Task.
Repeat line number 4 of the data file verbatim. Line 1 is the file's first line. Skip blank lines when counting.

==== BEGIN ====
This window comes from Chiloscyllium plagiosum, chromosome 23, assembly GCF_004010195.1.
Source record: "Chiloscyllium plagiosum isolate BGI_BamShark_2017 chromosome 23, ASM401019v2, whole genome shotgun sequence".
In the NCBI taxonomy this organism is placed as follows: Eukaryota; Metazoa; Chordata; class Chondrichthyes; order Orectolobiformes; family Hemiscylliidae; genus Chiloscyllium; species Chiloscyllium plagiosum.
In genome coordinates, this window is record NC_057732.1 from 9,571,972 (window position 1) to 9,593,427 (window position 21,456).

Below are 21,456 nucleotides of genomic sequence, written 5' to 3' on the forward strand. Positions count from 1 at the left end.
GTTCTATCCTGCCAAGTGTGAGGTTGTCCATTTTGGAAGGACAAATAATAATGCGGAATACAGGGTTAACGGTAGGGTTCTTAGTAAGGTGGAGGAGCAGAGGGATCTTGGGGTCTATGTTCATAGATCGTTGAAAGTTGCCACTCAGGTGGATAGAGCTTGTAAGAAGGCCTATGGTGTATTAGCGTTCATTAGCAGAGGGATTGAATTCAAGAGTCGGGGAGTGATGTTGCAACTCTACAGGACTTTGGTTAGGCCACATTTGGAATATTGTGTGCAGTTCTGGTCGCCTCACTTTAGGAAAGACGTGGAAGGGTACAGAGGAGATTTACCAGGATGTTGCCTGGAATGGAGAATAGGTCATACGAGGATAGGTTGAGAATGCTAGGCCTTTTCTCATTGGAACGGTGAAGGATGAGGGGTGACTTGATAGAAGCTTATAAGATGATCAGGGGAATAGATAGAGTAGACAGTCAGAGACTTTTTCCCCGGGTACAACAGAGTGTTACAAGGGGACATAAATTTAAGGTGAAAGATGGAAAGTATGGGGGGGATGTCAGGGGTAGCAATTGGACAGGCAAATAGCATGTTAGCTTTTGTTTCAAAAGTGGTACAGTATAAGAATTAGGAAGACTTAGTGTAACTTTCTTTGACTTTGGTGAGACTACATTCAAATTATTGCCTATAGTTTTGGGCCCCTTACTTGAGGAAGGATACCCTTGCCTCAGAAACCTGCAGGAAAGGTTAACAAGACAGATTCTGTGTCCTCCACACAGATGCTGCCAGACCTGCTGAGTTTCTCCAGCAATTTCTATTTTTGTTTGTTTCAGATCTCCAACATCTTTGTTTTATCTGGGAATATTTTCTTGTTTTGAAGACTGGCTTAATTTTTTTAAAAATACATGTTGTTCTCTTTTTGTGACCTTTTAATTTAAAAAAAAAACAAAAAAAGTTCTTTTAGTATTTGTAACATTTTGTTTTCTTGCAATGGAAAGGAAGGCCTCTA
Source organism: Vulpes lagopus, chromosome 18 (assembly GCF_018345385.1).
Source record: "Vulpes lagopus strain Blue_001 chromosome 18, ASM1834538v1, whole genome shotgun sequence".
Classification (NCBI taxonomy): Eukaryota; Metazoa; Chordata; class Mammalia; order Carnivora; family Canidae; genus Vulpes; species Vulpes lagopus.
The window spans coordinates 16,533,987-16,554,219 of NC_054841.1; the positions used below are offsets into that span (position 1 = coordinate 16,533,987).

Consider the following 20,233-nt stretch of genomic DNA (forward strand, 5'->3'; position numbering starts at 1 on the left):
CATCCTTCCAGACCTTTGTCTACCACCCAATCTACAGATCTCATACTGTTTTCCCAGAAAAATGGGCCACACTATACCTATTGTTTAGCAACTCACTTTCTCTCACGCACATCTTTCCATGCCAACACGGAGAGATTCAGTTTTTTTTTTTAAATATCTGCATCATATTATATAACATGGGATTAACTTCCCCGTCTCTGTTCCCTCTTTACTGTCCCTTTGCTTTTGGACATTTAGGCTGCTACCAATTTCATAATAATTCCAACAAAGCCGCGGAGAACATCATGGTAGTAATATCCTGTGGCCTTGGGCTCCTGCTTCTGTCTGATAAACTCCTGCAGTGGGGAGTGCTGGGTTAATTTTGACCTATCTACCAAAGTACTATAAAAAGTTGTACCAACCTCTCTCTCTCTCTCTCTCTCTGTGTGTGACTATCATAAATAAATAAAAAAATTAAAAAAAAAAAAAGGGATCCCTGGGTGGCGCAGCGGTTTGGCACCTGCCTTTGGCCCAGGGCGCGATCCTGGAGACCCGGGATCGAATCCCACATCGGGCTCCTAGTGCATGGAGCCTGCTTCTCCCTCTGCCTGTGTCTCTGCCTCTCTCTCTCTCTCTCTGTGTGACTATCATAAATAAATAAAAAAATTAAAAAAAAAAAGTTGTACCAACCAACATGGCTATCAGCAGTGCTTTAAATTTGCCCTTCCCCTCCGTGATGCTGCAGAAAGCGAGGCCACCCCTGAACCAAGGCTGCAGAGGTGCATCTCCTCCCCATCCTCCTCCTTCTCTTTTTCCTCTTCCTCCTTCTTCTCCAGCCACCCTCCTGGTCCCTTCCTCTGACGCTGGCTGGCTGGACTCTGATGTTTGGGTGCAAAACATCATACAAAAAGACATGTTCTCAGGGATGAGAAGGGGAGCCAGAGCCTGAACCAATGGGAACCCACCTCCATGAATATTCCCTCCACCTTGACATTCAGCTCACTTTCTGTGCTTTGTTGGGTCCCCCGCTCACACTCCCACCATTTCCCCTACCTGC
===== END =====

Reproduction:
In genome coordinates, this window is record NC_057732.1 from 9,571,972 (window position 1) to 9,593,427 (window position 21,456).